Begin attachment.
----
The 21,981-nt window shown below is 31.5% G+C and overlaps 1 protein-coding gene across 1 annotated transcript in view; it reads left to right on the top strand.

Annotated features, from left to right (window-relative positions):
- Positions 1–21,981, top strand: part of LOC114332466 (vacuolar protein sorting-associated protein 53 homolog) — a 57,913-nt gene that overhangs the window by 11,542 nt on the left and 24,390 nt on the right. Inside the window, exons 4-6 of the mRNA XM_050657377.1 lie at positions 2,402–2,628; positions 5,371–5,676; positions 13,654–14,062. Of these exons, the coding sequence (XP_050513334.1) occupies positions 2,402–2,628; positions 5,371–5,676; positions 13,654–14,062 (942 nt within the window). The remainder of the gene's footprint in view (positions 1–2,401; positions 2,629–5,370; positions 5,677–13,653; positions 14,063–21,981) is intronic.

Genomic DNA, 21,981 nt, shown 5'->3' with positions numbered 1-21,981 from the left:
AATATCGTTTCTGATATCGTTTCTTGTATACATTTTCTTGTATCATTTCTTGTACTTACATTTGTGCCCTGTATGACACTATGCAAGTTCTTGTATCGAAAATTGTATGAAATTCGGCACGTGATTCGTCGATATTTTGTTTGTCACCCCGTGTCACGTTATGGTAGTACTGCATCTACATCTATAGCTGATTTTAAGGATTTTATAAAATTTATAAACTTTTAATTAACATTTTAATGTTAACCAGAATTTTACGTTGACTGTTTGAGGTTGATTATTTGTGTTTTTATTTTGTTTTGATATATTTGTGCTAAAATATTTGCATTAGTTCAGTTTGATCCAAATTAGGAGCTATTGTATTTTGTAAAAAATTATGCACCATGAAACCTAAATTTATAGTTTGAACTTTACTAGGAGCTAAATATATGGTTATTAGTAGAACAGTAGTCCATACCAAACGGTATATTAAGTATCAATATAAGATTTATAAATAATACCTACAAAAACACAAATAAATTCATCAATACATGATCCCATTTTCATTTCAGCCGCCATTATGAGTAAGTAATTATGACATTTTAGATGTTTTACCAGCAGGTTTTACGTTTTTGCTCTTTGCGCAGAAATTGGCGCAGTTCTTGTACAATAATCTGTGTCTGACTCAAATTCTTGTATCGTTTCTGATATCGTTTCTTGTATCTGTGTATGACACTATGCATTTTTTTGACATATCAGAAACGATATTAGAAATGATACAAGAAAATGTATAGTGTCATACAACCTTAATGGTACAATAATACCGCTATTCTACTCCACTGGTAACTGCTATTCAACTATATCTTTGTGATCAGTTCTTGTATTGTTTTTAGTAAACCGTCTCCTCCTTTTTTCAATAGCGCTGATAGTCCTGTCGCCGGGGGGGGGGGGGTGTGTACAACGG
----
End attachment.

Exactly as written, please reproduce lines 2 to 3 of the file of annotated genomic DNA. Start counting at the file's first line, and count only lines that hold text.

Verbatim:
Annotated features, from left to right (window-relative positions):
- Positions 1–21,981, top strand: part of LOC114332466 (vacuolar protein sorting-associated protein 53 homolog) — a 57,913-nt gene that overhangs the window by 11,542 nt on the left and 24,390 nt on the right. Inside the window, exons 4-6 of the mRNA XM_050657377.1 lie at positions 2,402–2,628; positions 5,371–5,676; positions 13,654–14,062. Of these exons, the coding sequence (XP_050513334.1) occupies positions 2,402–2,628; positions 5,371–5,676; positions 13,654–14,062 (942 nt within the window). The remainder of the gene's footprint in view (positions 1–2,401; positions 2,629–5,370; positions 5,677–13,653; positions 14,063–21,981) is intronic.